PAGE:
That's not how cleric spellcasting works
While clerics know all the spells on their list, they can only prepare a certain number per day: (PHB 58)
You prepare the list of cleric spells that are available for you to cast, choosing from the cleric spell list. When you do so, choose a number of cleric spells equal to your Wisdom modifier + your cleric level (minimum of one spell).
However, domain spells don't count against your preparation limit (PHB 58):
Once you gain a domain spell, you always have it prepared, and it doesn’t count against the number of spells you can prepare each day.
Thus, getting these domain spells allows you to keep them in reserve while preparing other spells, increasing the variety of spells you can cast per day (but not the total number, which is limited by spell slots).
You're 100% correct that life domain clerics don't get spells from other spell lists, but I'd dispute whether that means they get the short end of the stick, for the reasons listed above.
Additionally, life domain clerics do get bonuses to their healing spells, both domain and non-domain, through their Disciple of Life and Blessed Healer features.
This is what the PHB says about scenarios that demonstrate one group surprising another:
A band of adventurers sneaks up on a bandit camp, springing from the trees to attack them. A gelatinous cube glides down a dungeon passage, unnoticed by the adventurers until the cube engulfs one of them. In these situations, one side of the battle gains surprise over the other.
So it's being shown to us that the encounter wherein creatures can be considered surprised begins when one group takes hostile action against the other group that has not noticed the first. And note that surprise can only happen when you are in the first round of the encounter, which means that, if you want to take advantage of surprise, Initiative cannot be rolled before the start of the ambush.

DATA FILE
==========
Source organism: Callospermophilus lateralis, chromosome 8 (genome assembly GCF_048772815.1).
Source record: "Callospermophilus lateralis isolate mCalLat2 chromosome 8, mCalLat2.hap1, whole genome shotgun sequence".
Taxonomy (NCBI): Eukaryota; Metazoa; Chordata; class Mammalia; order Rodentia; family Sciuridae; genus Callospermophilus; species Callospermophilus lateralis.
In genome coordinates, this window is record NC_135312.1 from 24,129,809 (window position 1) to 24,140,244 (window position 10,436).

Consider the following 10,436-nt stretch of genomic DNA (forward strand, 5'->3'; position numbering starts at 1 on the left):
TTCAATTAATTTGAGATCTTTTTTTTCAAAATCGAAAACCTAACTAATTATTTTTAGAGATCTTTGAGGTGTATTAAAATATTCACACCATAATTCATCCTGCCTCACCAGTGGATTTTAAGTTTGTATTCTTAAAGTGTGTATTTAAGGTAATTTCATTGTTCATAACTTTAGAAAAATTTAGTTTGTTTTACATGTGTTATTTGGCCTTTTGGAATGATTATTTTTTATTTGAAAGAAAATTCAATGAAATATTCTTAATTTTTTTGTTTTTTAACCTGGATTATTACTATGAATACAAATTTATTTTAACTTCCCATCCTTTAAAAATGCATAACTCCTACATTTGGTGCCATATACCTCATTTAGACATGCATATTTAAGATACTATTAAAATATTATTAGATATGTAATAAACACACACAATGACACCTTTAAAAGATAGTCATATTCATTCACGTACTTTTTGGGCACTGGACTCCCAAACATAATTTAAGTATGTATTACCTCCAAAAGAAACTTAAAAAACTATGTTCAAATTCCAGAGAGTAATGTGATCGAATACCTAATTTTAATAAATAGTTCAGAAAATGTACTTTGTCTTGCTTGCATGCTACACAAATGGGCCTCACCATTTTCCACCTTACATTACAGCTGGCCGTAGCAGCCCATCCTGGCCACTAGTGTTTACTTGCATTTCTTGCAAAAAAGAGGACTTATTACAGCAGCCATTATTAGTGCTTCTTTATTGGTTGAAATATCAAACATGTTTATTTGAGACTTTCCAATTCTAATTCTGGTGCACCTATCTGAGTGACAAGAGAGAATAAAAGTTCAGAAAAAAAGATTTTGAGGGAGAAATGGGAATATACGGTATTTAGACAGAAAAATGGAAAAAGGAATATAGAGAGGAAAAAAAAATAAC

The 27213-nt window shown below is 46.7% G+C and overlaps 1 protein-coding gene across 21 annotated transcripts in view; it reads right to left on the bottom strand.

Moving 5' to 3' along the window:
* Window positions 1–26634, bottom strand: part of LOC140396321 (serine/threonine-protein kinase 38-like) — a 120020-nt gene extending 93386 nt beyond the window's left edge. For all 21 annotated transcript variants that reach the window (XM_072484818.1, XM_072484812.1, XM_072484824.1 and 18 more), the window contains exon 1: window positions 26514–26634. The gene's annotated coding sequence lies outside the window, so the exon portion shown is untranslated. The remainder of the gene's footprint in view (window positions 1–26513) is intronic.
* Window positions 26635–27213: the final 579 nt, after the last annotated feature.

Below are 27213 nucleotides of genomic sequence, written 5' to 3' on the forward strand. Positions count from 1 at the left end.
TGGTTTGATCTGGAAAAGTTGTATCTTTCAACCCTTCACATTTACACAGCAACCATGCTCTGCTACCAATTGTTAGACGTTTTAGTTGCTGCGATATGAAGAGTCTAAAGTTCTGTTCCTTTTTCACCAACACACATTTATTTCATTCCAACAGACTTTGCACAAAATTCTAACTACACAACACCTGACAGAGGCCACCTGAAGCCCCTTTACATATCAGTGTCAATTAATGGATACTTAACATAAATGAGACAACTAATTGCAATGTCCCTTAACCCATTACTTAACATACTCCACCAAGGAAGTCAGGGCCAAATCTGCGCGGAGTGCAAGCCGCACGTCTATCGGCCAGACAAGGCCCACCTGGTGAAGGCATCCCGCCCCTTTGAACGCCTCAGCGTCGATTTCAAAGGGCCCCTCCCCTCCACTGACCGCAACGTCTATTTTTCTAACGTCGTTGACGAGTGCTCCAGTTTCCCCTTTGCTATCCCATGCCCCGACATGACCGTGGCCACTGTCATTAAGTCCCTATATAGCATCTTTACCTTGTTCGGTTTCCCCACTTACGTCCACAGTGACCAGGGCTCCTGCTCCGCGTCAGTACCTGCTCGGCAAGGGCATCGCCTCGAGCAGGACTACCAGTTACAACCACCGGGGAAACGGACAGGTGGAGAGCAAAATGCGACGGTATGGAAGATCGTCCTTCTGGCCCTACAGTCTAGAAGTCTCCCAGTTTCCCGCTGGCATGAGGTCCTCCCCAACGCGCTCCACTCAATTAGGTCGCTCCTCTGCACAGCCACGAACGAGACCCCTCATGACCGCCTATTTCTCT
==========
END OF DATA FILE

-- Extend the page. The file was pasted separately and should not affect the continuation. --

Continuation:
It also doesn't make sense to give someone the surprised status when nothing is surprising them (ie, the players are planning, not ambushing). When you are surprised, you cannot move. Does the act of the players planning somehow paralyze the other group? No, it shouldn't.
Druids choose their archetype at 2nd level, and Warlocks effectively have 2, 1 at 1st level, one at 3rd level, so there isn't really some universal rule that is being broken here. Archetypes are just another class feature, even if they are a particularly important one.
For that matter, the term archetype isn't even a game term. Fighters choose a "Martial Archetype", Rangers choose a "Ranger Archetype", and Rogues choose a "Roguish Archetype". None of the other classes even mention the word archetype. For example, the Barbarian chooses a Path, the Warlock chooses a Pact and a Patron, and so on.
This isn't a case of a general rule which spellcasting classes have an exception to; different classes get their features at different levels.